To the editor:

I have owned a house in downtown Madison for the past eight years and enjoy the historic nature of the community. I have also completed an Ivy Tech historic preservation workshop and have come to understand the importance of preserving in the Historic District.

My neighbor on East Street recently started to restore his side porch and replace missing windows. I was surprised to learn that the building inspector and two policemen showed up at his residence with a stop work order citing the fact that he had not presented the Madison Historic District with his plans.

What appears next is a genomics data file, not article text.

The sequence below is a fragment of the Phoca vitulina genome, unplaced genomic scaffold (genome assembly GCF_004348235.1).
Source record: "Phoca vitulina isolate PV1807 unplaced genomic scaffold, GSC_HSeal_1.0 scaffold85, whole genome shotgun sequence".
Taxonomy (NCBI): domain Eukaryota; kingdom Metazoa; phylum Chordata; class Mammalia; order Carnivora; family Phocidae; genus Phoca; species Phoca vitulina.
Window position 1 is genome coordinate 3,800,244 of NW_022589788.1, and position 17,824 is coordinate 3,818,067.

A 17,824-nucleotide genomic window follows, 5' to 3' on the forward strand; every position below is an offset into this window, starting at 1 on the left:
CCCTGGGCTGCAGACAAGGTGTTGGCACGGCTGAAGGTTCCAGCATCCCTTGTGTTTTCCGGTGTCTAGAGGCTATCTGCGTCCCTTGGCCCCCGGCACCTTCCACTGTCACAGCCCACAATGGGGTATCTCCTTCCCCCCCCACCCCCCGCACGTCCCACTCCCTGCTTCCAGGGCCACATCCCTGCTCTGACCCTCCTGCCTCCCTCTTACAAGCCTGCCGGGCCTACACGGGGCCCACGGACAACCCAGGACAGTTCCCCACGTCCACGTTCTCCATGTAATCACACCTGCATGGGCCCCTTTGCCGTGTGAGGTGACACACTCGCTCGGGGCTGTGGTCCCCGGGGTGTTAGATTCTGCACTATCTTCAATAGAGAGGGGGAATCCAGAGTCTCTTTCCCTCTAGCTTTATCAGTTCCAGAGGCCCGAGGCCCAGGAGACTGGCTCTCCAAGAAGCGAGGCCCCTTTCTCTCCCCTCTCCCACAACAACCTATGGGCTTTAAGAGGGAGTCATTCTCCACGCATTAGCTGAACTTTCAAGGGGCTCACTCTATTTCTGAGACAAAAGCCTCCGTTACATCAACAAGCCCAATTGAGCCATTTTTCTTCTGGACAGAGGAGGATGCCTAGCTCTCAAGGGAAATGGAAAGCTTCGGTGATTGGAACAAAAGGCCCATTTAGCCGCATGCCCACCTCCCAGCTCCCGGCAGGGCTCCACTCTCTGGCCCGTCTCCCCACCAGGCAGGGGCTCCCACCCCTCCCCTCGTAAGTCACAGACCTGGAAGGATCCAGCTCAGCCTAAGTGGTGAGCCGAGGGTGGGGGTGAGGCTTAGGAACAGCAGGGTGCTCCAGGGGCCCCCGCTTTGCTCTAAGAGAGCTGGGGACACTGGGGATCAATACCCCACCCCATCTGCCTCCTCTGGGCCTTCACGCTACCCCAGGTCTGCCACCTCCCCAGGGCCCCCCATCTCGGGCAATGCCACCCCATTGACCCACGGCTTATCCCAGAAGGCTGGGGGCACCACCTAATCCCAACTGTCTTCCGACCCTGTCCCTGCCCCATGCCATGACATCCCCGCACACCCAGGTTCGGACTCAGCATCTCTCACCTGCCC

He is not changing the exterior appearance yet he is issued a stop work order. No one ask him about his intention but have just ordered him to stop.

I read the local ordinance to say that what he was doing is allowed under a couple of difference clauses: "Ordinary maintenance or repair is defined in the ordinance as "Any work whose purpose and effect is to correct any deterioration or decay or damage to a structure or any part thereof, and to restore the same as nearly as may be practicable, to its original condition.."

My neighbor has taken great care to find the right materials, siding, windows and style to make this a worthwhile restoration. We have houses in the neighborhood that are in a serious state of disrepair yet it is my neighbor who is pursued. I'm not sure this action serves our community very well. The unfinished project certainly will be a distraction in our neighborhood and will have a negative impact on our community.

Jack Sandlin